The Company’s Flatbed Solutions segment had a $12.4 million, or 9.1%, decrease in salaries, wages and employee benefits expense for the year ended December 31, 2020 compared to the same period in 2019, primarily as a result of the decreased employee headcount related to integrations and driver pay due to the decrease in company miles compared to the same period in 2019. Temporary furloughs and recruiting pauses were put in place during the year to offset the impact of volume decreases due to the pandemic. Salaries, wages and employee benefits expense, as a percentage of Flatbed Solutions revenue, for the year ended December 31, 2020 was generally consistent with the same period in 2019.

30

Fuel.  Fuel expense consists primarily of diesel fuel expense for company-owned tractors and fuel taxes. The primary factors affecting fuel expense are the cost of diesel fuel, the miles per gallon realized with company equipment and the number of miles driven by Company drivers.

Total consolidated fuel expense decreased $51.2 million, or 37.0%, to $87.3 million for the year ended December 31, 2020 from $138.5 million for the same period in 2019. Total fuel expense for the Specialized Solutions segment decreased $32.4 million, or 36.6%, to $56.2 million for the year ended December 31, 2020 from $88.6 million for the same period in 2019.  Total fuel expense for the Flatbed Solutions segment decreased $18.8 million, or 37.7%, to $31.1 million for the year ended December 31, 2020 from $49.9 million for the same period in 2019.  These decreases were primarily due to a 16.5% decrease in average diesel prices from $3.06 in 2019 to $2.55 in 2020. Total Company miles driven decreased 9.0% for the year ended December 31, 2020 as compared to the same period in 2019.  Company miles driven in our Specialized Solutions segment decreased 7.4% for the year ended December 31, 2020 as compared to the same period in 2019.  Company miles driven in our Flatbed Solutions segment decreased 11.5% for the year ended December 31, 2020 as compared to the same period in 2019.  

Operations and Maintenance. Operations and maintenance expense consists primarily of ordinary vehicle repairs and maintenance, operating lease cost for revenue equipment, costs associated with preparing tractors and trailers for sale or trade-in, driver recruiting, training and safety costs, permitting and pilot car fees and other general operations expenses. Operations and maintenance expense is primarily affected by the age of company-owned tractors and trailers, the number of miles driven in a period and driver turnover.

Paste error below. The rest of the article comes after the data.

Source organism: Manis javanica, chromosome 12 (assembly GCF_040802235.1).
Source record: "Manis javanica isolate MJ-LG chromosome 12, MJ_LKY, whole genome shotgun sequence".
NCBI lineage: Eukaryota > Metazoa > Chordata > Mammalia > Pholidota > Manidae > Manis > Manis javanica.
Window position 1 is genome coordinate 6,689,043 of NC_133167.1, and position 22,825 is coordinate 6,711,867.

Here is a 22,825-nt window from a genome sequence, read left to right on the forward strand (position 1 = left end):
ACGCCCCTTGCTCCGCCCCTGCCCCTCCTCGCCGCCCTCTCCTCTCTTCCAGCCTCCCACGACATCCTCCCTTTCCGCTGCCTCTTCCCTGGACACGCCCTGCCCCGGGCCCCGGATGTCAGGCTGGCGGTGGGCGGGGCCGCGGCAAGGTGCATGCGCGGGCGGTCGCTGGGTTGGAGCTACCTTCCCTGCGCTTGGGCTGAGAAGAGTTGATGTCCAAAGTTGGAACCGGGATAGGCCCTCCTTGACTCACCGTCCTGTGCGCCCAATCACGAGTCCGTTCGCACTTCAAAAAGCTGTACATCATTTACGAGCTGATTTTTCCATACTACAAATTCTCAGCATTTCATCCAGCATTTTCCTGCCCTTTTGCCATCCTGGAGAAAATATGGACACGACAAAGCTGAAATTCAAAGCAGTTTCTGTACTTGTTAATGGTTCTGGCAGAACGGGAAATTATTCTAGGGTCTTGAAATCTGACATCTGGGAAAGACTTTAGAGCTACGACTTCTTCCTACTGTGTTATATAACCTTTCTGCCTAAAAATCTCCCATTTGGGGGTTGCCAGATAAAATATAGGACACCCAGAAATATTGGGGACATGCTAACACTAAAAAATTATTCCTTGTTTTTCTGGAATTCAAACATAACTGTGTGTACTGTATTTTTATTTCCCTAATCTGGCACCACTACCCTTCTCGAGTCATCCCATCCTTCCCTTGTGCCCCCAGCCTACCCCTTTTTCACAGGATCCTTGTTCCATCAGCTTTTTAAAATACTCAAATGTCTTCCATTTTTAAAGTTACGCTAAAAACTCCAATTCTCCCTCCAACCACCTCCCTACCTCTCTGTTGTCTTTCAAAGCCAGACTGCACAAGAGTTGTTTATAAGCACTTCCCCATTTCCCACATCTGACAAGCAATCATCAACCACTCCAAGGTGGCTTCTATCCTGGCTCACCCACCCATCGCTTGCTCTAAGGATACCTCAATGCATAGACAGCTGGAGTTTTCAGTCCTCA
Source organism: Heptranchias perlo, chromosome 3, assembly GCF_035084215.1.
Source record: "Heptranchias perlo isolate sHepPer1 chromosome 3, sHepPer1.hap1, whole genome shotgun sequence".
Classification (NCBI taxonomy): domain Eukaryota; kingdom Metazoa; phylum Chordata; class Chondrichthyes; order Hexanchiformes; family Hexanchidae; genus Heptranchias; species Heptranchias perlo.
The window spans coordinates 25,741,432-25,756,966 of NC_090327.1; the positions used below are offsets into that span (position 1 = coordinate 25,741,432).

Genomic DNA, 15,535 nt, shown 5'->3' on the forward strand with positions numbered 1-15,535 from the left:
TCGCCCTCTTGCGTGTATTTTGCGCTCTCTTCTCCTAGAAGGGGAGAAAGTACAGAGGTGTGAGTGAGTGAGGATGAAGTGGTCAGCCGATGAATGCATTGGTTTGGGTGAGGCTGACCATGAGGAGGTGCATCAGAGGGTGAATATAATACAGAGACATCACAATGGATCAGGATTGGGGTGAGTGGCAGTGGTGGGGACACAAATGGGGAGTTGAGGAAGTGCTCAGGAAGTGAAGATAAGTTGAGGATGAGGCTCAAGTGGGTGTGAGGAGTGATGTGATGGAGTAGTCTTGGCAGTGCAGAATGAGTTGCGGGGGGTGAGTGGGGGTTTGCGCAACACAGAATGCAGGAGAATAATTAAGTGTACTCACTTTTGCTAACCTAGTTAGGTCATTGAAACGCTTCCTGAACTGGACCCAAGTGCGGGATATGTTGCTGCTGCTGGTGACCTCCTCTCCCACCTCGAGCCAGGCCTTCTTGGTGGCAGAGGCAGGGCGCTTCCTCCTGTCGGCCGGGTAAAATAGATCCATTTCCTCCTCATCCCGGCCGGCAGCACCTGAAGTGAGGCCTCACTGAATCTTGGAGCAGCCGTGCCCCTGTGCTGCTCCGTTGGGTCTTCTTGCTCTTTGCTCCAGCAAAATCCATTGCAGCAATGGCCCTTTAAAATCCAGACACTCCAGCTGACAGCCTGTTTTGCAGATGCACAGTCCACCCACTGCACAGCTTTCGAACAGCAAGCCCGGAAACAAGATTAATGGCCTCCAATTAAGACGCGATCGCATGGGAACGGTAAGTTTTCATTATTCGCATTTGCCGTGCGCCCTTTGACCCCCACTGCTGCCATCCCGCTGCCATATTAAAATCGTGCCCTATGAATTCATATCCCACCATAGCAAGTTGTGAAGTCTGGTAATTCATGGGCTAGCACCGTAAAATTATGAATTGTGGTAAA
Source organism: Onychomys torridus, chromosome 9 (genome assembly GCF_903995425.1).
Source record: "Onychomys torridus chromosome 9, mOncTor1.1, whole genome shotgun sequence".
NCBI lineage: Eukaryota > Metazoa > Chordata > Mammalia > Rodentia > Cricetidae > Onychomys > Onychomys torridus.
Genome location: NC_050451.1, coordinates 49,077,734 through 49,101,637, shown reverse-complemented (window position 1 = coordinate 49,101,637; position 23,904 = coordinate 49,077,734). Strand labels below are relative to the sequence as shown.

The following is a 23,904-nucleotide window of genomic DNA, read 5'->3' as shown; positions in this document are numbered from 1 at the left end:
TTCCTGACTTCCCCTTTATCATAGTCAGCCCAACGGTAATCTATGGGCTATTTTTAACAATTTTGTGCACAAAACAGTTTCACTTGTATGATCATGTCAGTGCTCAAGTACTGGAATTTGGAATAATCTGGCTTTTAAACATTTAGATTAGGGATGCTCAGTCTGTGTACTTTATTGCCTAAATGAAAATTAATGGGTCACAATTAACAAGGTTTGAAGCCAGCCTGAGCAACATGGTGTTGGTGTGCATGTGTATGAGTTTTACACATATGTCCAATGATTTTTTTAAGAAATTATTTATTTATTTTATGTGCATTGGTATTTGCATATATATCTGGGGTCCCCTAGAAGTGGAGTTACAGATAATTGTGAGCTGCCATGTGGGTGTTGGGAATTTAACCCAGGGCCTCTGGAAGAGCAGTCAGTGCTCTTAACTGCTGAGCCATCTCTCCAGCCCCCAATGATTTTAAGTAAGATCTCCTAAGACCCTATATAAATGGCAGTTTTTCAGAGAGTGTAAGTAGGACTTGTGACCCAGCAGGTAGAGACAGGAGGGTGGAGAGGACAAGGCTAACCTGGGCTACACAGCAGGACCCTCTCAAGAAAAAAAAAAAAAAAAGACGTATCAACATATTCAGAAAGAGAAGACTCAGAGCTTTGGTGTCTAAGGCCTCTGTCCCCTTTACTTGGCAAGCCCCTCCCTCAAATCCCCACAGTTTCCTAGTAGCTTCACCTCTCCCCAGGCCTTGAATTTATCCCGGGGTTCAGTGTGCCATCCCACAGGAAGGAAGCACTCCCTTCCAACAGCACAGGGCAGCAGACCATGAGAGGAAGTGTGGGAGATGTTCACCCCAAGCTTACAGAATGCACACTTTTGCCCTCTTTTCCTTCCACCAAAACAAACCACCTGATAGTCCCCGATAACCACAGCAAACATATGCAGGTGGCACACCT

Operations and maintenance expense decreased 20.6% to $169.1 million for the year ended December 31, 2020 from $213.1 million for the same period in 2019 due to a decrease of $17.1 million in maintenance and upkeep of trucks and trailers, $4.9 million in lease costs, and $15.9 million in operations expenses due to decrease in freight volumes. Operations and maintenance expense in our Specialized Solutions segment decreased 20.3% to $127.6 million for the year ended December 31, 2020 from $160.0 million for the same period in 2019 due to a decrease of $11.2 million in maintenance and upkeep of trucks and trailers, $6.0 million in lease costs, and $11.1 million in operations expenses due to decrease in freight volumes. Operations and maintenance expense in our Flatbed Solutions segment decreased 20.8% to $41.6 million for the year ended December 31, 2020 from $52.5 million for the same period in 2019 due to a decrease of $5.9 million in maintenance and upkeep of trucks and trailers and $4.8 million in operations expenses due to decrease in freight volumes. Operations and maintenance expense, as a percentage of revenue, on a consolidated basis and for each segment, for the year ended December 31, 2020 was generally consistent with the same period in 2019.  

Purchased Freight. Purchased freight expense consists of the payments to owner-operators, including fuel surcharge reimbursements, and payments to third-party capacity providers that haul loads brokered to them. Purchased freight expense generally takes into account changes in diesel fuel prices, resulting in lower payments during periods of declining fuel prices.